Kingdom of Rwanda

The Kingdom of Rwanda was established in 1081 CE. It expanded and consolidated in the 14th-17th centuries CE, and its rule ended in 1962, almost 900 years after founding.

In 600 CE, the present-day Rwanda area was mostly occupied by groups of hunters, gatherers and ironworkers, and between then and 1500 CE, groups of farmers and livestock-keepers arrived. Over time, the groups came to have a common language and religion, and many shared cultural practices. King Gihanga, highly talented in leadership, technology and religion, united neighboring clans and founded the Kingdom of Rwanda in 1081 CE. It is believed that the sacred fire of Gihanga, lit at the royal court during his reign, was kept burning across centuries, bridging the past, present and future, until it was extinguished in 1932 on the orders of Belgian colonialists.

Ruganzu I Bwimba, the King between 1312-1345 CE, was another strong leader who further expanded and strengthened the kingdom, as did Ruganzu II Ndori, the King during 1510-1543 CE. The King or “Mwami” governed through a system of chiefs, a sort of Cabinet of Ministers, whereby the land chief was in charge of land and agriculture, military chief ran the army and distributed land after conquest, cattle chief presided over cattle matters and disputes, among others. The Mwami also had a council of advisors known as Abiru, whose role was to advise the Mwami, to continuously gauge the performance and suitability of the Mwami as ruler, and to depose a Mwami who was deemed incapable. In this way, the Abiru protected the interests of citizens. The Queen Mother similarly advised the Mwami and was also involved in politics and governance.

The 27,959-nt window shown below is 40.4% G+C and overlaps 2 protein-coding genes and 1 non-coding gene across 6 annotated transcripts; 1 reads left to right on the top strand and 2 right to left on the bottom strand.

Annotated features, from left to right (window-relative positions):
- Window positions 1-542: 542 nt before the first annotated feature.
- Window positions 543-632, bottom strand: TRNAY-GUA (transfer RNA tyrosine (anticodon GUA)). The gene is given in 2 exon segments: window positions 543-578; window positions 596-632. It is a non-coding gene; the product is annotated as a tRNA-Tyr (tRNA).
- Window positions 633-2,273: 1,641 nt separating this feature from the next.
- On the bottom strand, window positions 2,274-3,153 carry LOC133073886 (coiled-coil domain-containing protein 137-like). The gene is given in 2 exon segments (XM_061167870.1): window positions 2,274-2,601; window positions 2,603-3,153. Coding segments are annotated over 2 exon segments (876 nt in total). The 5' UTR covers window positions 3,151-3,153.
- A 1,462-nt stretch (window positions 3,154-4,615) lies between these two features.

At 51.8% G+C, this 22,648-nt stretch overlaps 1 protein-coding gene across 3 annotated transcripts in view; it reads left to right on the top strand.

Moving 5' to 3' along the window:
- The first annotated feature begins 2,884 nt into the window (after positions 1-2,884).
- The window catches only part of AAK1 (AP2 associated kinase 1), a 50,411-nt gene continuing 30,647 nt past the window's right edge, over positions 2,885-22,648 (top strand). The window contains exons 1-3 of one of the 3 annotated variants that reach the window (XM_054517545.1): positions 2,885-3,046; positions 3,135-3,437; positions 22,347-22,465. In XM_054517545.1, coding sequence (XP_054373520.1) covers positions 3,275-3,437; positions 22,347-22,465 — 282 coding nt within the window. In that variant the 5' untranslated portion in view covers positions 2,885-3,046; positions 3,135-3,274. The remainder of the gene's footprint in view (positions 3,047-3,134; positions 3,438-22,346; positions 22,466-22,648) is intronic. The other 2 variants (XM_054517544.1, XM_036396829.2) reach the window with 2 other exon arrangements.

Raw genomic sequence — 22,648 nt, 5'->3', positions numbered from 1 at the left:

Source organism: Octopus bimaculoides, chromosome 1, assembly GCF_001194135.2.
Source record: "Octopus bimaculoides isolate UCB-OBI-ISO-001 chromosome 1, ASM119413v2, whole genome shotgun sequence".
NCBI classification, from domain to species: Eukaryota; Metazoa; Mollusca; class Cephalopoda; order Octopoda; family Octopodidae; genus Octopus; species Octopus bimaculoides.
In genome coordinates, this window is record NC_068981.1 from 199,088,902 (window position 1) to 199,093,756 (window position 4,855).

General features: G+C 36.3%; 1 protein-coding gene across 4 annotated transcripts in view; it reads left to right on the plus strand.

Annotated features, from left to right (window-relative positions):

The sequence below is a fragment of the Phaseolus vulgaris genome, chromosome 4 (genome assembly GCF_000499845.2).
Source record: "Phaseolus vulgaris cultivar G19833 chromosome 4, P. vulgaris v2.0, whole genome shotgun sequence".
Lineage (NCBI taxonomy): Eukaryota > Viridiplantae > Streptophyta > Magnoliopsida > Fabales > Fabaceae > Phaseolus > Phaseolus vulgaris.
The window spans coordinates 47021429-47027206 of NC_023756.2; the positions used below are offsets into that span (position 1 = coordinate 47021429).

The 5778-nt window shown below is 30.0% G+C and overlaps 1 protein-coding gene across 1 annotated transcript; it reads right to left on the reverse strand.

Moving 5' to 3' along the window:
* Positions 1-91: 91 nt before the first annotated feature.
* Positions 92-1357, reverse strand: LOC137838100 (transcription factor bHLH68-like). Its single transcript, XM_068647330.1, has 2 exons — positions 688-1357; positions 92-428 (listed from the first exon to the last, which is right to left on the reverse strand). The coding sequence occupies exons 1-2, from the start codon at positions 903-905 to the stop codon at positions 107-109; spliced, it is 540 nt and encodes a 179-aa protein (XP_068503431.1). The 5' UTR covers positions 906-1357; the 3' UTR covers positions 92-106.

For a while, the monarchy moved their capital between various locations, until ultimately settling in Nyanza, southwest of Kigali. The Mwami’s palace was a large, beautifully-crafted, beehive-shaped structure, and citizen houses were smaller versions of the palace. The iconic Kigali Convention Center is inspired by this traditional royal Rwandan architectural style.

By Rahim Mawji

(Image: Quora)

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